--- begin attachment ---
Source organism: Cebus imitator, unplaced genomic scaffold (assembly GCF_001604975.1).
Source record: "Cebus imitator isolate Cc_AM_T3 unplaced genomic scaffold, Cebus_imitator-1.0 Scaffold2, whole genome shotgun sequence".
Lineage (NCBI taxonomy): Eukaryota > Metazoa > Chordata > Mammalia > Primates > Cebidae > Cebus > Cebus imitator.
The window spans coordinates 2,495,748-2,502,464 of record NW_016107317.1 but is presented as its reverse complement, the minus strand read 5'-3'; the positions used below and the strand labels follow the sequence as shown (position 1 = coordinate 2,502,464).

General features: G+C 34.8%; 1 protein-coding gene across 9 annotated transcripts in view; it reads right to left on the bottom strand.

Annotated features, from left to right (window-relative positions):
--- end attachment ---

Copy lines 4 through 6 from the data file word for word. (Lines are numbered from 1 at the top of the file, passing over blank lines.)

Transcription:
The window spans coordinates 2,495,748-2,502,464 of record NW_016107317.1 but is presented as its reverse complement, the minus strand read 5'-3'; the positions used below and the strand labels follow the sequence as shown (position 1 = coordinate 2,502,464).

General features: G+C 34.8%; 1 protein-coding gene across 9 annotated transcripts in view; it reads right to left on the bottom strand.

Annotated features, from left to right (window-relative positions):